A lost government in Islamabad?

Clearly, for the Muslim world’s only country armed with nuclear weapons, this is no way to go.

FARHAN BOKHARI — The past week saw Pakistan’s top ruling party renew its support for former prime minister Nawaz Sharif, in a way that clearly made a mockery of democratic values anywhere on the face of this earth. In the process, the ruling regime in Islamabad led by Pakistan Muslim League-Nawaz (PML-N) has effectively become “a lost government” with little to show in terms of direction.

Sharif’s well-orchestrated return as president of the PML-N, following his party’s push in parliament to enact a new law that would allow disqualified heads of political parties to continue in office — even if their membership of parliament ended abruptly through a court order. Sharif’s downfall began more than a year ago when three of his children were found to hold large-scale offshore properties in central London as details of the so-called ‘Panama leaks’ unfolded. In any other stable democracy, a decisive verdict of the kind issued by the Supreme Court, which led to Sharif’s dismissal in late July, would have sealed his fate. But that’s not how Pakistan works. That is why Sharif continues to publicly repeat the question: “Mujhey kyun nikala”? (Why was I thrown out?)

Meanwhile, in the past week, Interior Minister Ahsan Iqbal angrily reacted when stopped at the front gate of a special court dedicated to hearing cases of corruption. Shortly before Sharif’s appearance at the same court, Iqbal roared before journalists and TV cameras, promising to defy the “two centres of authority” and assert the civilian government’s authority.

Iqbal’s remarks were a clear and a pointed reference to Pakistan Army — the institution that has been increasingly targeted by PML-N leaders for allegedly instigating the former prime minister’s downfall. Notwithstanding the obvious fact that there has been no verifiable evidence of the army’s involvement and Sharif’s downfall was caused by a Supreme Court verdict, his coterie of hardcore followers, including cabinet ministers, simply refuse to acknowledge that stark reality. And the build-up to next years’ parliamentary elections already promises to become a non-event. Though the country’s political parties have entered the fray at top speed, the exercise will largely remain irrelevant for ordinary folks. In the absence of a renewed commitment to the establishment of a credible path to reforming Pakistan, periodic elections hardly matter.

The PML-N’s defiance of the case against Sharif is symptomatic of a wider malaise. As Pakistan’s democracy evolved in the past decade after General Pervez Musharraf, the last military ruler, was forced out, political parties have hardly progressed to become more representative. It is therefore not surprising that a party like the PML-N has done little towards democratising Pakistan, though its position in electoral politics remains intact.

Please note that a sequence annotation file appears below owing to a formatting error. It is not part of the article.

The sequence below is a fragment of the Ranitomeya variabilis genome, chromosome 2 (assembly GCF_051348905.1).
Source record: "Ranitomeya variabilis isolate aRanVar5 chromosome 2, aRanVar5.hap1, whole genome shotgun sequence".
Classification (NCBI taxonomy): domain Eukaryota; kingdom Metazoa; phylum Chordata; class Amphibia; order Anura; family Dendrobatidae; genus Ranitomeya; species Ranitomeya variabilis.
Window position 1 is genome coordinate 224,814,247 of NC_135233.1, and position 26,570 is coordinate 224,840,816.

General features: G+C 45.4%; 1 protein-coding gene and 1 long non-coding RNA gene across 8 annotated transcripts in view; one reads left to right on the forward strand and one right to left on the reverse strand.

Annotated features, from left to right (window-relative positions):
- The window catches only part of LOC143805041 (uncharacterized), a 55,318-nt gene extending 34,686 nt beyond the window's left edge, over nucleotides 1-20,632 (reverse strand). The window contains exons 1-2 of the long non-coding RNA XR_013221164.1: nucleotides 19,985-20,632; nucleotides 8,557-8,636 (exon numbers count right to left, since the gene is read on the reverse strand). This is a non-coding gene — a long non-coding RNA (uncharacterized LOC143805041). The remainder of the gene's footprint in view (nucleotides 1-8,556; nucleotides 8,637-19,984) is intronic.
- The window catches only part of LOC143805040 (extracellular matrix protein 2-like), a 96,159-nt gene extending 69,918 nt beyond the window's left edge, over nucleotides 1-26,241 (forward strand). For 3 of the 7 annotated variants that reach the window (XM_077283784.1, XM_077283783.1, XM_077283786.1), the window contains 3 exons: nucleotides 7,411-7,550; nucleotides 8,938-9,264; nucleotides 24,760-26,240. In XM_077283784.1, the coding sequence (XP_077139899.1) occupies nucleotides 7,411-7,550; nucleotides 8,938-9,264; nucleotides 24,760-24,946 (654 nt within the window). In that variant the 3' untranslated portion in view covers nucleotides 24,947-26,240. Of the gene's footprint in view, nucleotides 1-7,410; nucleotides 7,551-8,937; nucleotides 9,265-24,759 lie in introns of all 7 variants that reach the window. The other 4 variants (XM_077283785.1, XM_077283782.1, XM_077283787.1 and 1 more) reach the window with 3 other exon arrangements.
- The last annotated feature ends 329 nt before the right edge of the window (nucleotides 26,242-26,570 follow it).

Some of the consequences of the failure of political parties to become more representative are much too glaring to be ignored. For instance, the very fact that vital areas like reforming the educational system across the country has not even received adequate lip service, says much about the priorities of those who lead political parties.

A similar fate has surrounded the matter of the state-provided health-care system. The pathetic conditions across government-owned and run hospitals has clearly unmasked an all too obvious reality — that the ruling political elites neither have time nor the inclination to reform key social services in the interest of the people. Except for Imran Khan, the former cricket star-turned-politician who heads the Pakistan Tehreek-i-Insaaf (PTI) party and who oversaw the establishment of the Lahore-based Shaukat Khanum cancer hospital, none of the other politicians can claim credit to a similarly prominent venture.

The sad reality surrounding today’s Pakistan is indeed multifaceted though it extends itself in just one obvious form — that the country’s ruling structure leads a practically dysfunctional state. Clearly, for the Muslim world’s only country armed with nuclear weapons, this is no way to go.

And much of the ‘fix-Pakistan’ operation will also have to reverse a good part of Sharif’s legacy as prime minister. For ordinary folks, the country’s economic direction is indeed alarming at best. Under controversial former finance minister Ishaq Dar, Pakistan has witnessed one of the worst widening of the gap between the rich and the poor.

As the once most powerful figure in the Cabinet, second only to Sharif, Dar oversaw initiatives that were undertaken in the name of development, but carried little significance for the common people. In a country where at least one-third of the population lives in extreme poverty, it’s nothing short of criminal neglect to have an air-conditioned bus service or high-speed motorways gain prominence over the national development agenda.

The writing on the wall is just too glaring to be ignored. Sharif’s clash with the Supreme Court and the Army (and it is a very public and visible clash in view of his explicit or implicit criticism of the two) will neither return him as prime minister nor strengthen Pakistan’s democratic values. And his followers like Ahsan Iqbal, whose latest utterance was meant to target the Army, has only vitiated the civil-military working atmosphere.

Pakistan lives with a range of risks. A country that has lived for almost half of its 70 years of existence under the military’s rule, the present-day democratic framework needs to be nurtured and strengthened. Tragically, however, Sharif and his followers just don’t get it.

Farhan Bokhari is a Pakistan-based commentator who writes on political and economic matters.

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